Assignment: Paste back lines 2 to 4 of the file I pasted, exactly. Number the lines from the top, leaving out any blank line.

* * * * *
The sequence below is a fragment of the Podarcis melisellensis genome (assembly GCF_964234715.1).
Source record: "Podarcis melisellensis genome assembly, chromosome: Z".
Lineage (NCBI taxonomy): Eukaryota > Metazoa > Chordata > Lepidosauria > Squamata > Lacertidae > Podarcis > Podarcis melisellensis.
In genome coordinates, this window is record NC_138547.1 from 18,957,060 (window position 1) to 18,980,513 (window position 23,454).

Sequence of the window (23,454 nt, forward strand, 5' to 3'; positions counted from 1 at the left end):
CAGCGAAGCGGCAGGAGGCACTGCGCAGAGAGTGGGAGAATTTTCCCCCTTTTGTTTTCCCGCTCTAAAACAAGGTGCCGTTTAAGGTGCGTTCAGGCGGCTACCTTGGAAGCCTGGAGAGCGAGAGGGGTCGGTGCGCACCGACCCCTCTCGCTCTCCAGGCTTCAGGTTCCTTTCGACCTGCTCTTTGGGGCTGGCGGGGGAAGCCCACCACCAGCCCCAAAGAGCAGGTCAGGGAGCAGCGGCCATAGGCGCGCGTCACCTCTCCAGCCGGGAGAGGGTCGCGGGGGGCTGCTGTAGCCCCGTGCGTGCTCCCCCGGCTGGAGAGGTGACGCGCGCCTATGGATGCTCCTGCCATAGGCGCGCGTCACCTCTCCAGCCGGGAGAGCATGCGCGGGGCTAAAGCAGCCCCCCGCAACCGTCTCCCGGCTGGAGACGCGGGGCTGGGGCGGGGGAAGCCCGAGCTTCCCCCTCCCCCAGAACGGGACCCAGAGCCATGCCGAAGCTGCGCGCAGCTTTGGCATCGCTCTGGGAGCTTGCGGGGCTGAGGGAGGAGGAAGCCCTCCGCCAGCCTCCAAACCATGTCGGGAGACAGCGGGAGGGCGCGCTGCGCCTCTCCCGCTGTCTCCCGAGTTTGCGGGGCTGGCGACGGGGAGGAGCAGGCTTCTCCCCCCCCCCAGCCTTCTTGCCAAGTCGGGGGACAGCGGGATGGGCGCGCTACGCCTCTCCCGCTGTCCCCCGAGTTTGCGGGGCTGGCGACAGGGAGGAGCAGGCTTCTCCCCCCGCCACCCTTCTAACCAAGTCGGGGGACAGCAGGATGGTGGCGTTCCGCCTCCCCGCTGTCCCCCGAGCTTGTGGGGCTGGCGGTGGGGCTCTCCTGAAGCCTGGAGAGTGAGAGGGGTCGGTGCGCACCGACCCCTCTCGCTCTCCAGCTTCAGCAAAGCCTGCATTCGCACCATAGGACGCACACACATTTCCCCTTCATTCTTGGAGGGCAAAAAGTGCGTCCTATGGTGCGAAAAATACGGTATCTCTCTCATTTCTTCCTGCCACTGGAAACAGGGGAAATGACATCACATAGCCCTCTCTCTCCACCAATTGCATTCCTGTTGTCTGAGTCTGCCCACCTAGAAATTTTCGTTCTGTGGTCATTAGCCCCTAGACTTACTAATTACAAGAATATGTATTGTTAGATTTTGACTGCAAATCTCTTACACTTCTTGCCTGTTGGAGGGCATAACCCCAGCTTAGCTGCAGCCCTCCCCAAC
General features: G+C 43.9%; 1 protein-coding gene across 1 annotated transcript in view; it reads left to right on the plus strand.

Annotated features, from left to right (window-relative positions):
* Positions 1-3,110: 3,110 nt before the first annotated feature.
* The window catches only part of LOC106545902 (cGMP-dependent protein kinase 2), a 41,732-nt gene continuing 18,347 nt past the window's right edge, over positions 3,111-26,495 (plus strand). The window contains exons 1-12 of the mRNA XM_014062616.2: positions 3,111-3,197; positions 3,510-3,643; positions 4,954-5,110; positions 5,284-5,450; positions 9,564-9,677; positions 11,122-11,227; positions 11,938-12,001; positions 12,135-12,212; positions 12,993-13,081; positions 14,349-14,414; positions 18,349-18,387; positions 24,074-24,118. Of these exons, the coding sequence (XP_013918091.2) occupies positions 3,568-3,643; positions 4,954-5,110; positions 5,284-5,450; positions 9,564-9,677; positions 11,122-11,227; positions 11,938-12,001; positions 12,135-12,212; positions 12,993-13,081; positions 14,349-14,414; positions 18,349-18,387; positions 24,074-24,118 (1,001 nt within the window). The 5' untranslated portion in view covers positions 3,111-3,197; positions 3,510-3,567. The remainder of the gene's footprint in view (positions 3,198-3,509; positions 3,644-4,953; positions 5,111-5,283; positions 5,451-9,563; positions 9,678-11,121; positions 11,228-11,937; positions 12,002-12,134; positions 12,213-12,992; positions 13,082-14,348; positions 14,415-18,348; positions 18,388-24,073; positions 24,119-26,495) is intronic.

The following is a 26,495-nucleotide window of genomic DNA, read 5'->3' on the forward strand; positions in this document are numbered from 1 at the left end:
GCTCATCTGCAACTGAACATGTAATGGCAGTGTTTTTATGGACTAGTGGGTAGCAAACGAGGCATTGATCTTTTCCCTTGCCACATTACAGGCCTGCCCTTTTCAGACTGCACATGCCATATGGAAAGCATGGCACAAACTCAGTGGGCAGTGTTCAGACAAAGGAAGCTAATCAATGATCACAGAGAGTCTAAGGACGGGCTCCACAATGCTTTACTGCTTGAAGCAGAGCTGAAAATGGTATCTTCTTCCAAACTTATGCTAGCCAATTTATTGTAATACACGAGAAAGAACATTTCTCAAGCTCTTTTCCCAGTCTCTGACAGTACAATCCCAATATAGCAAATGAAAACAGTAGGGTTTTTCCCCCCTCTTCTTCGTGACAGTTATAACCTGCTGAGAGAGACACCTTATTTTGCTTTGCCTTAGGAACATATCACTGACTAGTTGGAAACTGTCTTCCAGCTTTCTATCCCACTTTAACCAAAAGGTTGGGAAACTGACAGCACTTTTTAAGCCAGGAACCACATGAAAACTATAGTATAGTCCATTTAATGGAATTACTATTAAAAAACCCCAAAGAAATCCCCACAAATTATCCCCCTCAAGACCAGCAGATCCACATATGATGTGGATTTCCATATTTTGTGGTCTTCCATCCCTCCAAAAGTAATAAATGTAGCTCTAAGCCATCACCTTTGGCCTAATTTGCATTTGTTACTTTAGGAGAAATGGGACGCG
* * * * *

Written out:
Source record: "Podarcis melisellensis genome assembly, chromosome: Z".
Lineage (NCBI taxonomy): Eukaryota > Metazoa > Chordata > Lepidosauria > Squamata > Lacertidae > Podarcis > Podarcis melisellensis.
In genome coordinates, this window is record NC_138547.1 from 18,957,060 (window position 1) to 18,980,513 (window position 23,454).